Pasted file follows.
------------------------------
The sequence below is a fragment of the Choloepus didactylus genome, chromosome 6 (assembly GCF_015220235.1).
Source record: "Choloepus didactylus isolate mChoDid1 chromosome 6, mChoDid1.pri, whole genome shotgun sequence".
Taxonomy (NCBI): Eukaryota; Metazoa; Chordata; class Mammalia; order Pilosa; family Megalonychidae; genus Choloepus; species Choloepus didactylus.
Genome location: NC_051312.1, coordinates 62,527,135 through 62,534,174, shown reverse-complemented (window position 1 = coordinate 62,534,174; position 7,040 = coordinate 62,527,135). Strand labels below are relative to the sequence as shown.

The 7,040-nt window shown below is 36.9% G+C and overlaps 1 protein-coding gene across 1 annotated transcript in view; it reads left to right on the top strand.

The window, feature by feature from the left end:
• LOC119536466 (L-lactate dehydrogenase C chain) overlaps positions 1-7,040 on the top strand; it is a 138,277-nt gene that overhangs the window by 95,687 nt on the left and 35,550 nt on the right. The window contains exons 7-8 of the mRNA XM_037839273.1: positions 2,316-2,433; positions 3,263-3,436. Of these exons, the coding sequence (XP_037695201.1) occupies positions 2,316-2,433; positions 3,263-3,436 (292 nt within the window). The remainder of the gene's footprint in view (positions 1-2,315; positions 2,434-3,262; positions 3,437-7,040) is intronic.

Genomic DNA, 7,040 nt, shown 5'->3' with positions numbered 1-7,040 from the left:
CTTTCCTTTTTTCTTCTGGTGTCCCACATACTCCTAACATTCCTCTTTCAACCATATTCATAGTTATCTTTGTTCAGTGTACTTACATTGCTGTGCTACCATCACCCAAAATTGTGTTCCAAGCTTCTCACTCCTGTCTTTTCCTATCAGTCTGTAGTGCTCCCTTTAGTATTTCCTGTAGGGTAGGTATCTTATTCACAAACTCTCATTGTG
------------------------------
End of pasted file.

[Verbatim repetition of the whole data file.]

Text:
The sequence below is a fragment of the Choloepus didactylus genome, chromosome 6 (assembly GCF_015220235.1).
Source record: "Choloepus didactylus isolate mChoDid1 chromosome 6, mChoDid1.pri, whole genome shotgun sequence".
Taxonomy (NCBI): Eukaryota; Metazoa; Chordata; class Mammalia; order Pilosa; family Megalonychidae; genus Choloepus; species Choloepus didactylus.
Genome location: NC_051312.1, coordinates 62,527,135 through 62,534,174, shown reverse-complemented (window position 1 = coordinate 62,534,174; position 7,040 = coordinate 62,527,135). Strand labels below are relative to the sequence as shown.

The 7,040-nt window shown below is 36.9% G+C and overlaps 1 protein-coding gene across 1 annotated transcript in view; it reads left to right on the top strand.

The window, feature by feature from the left end:
• LOC119536466 (L-lactate dehydrogenase C chain) overlaps positions 1-7,040 on the top strand; it is a 138,277-nt gene that overhangs the window by 95,687 nt on the left and 35,550 nt on the right. The window contains exons 7-8 of the mRNA XM_037839273.1: positions 2,316-2,433; positions 3,263-3,436. Of these exons, the coding sequence (XP_037695201.1) occupies positions 2,316-2,433; positions 3,263-3,436 (292 nt within the window). The remainder of the gene's footprint in view (positions 1-2,315; positions 2,434-3,262; positions 3,437-7,040) is intronic.

Genomic DNA, 7,040 nt, shown 5'->3' with positions numbered 1-7,040 from the left:
CTTTCCTTTTTTCTTCTGGTGTCCCACATACTCCTAACATTCCTCTTTCAACCATATTCATAGTTATCTTTGTTCAGTGTACTTACATTGCTGTGCTACCATCACCCAAAATTGTGTTCCAAGCTTCTCACTCCTGTCTTTTCCTATCAGTCTGTAGTGCTCCCTTTAGTATTTCCTGTAGGGTAGGTATCTTATTCACAAACTCTCATTGTG